Quirk 4: You can use "where" instead of "at which" or "in which."
Compare these two sentences: The store at which I met you had a sale and The store where I met you had a sale. The first is a bit uptight, whereas the second is more conversational. Which one you choose depends on your audience or on the character who utters the words. A character who's asking questions in a courtroom might use "at which" or "in which"; a teenage character who's chatting with her friends is more likely to say "where."
If it wouldn't sound odd for your character to say "which," you can use different prepositions before it to make your sentence quite precise. For example, The house at which I saw you differs slightly from The house in which I saw you. If you use "where," you lose the subtle distinction: The house where I saw you.
Quirk 5: "That" clauses often turn into misplaced modifiers. (You've heard me say it before, but I enjoy repeating myself.)
Frankly, "that" clauses suffer terrible abuse. Take, for example, this awful sentence, taken from a newspaper article about how DNA in a leech helped solve a crime in Australia: Detectives found the leech at the crime scene and extracted blood from it that they believed was from one of the two suspects. The unusual sequence of words in this sentence—"from it that"—should be illegal in English. The perpetrator of this Criminal Sentence deserves a mandatory life term.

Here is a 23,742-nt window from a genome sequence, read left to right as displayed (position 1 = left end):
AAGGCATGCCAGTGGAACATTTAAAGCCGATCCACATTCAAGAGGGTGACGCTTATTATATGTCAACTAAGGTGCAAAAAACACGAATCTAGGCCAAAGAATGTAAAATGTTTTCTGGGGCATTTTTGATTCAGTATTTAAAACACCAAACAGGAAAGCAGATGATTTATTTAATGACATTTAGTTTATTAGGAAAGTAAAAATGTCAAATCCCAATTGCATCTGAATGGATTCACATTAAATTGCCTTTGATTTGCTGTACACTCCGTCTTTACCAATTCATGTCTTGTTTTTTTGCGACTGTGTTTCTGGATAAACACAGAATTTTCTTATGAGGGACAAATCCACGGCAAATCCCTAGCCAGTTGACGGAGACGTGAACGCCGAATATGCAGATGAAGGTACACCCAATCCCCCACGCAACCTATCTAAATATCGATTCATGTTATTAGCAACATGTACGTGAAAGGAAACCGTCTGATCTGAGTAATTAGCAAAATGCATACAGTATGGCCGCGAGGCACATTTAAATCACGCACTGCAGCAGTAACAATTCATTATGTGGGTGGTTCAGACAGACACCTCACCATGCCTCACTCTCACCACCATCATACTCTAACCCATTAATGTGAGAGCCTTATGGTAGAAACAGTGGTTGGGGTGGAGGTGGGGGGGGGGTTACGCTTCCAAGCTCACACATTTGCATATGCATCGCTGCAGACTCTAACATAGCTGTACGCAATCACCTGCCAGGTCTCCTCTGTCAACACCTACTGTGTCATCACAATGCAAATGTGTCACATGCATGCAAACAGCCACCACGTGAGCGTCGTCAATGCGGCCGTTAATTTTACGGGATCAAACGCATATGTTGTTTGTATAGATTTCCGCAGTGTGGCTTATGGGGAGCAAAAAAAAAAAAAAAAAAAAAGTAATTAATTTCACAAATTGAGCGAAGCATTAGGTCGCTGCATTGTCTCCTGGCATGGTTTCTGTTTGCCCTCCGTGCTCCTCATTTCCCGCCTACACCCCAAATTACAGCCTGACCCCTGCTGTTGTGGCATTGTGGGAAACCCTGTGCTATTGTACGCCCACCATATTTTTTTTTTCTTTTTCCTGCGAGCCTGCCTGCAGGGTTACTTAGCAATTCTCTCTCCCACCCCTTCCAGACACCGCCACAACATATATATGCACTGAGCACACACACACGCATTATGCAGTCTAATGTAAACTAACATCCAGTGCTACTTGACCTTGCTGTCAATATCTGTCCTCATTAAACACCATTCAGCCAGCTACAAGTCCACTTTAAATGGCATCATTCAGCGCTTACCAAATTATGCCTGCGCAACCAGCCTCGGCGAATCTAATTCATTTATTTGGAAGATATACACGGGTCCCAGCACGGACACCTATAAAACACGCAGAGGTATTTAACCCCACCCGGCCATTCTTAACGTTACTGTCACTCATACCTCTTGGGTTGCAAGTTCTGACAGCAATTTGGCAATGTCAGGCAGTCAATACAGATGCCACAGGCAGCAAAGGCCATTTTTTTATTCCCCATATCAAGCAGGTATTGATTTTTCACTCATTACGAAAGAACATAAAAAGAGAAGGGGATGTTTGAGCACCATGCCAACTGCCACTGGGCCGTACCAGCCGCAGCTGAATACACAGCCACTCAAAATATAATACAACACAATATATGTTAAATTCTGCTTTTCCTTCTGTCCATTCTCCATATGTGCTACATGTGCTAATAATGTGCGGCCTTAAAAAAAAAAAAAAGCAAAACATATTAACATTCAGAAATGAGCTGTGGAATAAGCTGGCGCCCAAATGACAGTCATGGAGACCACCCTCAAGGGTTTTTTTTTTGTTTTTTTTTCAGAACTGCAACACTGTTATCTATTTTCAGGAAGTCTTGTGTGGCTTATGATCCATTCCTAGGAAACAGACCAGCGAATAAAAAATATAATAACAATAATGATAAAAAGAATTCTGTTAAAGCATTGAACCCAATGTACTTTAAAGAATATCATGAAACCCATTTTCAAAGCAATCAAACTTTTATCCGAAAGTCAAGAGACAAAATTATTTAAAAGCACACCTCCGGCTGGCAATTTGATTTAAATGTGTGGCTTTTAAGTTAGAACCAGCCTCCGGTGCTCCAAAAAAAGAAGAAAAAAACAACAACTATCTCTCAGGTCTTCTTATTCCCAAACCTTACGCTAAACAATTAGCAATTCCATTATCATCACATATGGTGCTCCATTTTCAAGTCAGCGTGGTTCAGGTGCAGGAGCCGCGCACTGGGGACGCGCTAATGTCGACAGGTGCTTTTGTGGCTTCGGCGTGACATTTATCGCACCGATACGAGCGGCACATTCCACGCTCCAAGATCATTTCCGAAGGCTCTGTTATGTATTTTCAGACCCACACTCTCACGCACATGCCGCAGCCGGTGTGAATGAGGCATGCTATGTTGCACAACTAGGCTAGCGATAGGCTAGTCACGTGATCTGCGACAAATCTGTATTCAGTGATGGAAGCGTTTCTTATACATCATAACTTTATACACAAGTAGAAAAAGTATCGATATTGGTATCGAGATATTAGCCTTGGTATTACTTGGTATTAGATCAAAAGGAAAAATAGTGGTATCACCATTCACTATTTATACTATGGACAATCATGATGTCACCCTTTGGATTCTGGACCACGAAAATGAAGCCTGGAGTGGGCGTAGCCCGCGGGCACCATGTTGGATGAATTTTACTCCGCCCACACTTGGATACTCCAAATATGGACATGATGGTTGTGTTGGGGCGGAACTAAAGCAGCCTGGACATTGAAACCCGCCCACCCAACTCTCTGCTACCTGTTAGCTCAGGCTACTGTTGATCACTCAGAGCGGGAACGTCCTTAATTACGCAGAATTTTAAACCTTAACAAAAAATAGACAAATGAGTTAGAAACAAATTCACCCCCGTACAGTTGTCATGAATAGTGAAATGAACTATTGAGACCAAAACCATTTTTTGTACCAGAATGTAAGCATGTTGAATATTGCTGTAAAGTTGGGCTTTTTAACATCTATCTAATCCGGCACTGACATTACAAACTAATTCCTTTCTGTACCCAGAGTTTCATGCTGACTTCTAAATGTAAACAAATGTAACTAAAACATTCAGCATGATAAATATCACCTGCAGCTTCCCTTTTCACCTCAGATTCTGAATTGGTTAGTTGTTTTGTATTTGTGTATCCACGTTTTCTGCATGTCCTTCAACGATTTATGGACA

Another Criminal Sentence I object to involves a "that" clause but the actual "that" is missing (see Quirk 1): Sanders has friends in the building he was visiting that night. Was Sanders visiting the friends or the building?
Please fix these two Criminal Sentences and send your rewrites to firstname.lastname@example.org. If you're rusty on your misplaced modifiers, read up on them. Hint: If your sentence contains two nouns that a clause could modify, be sure to put the modifying clause next to the right noun.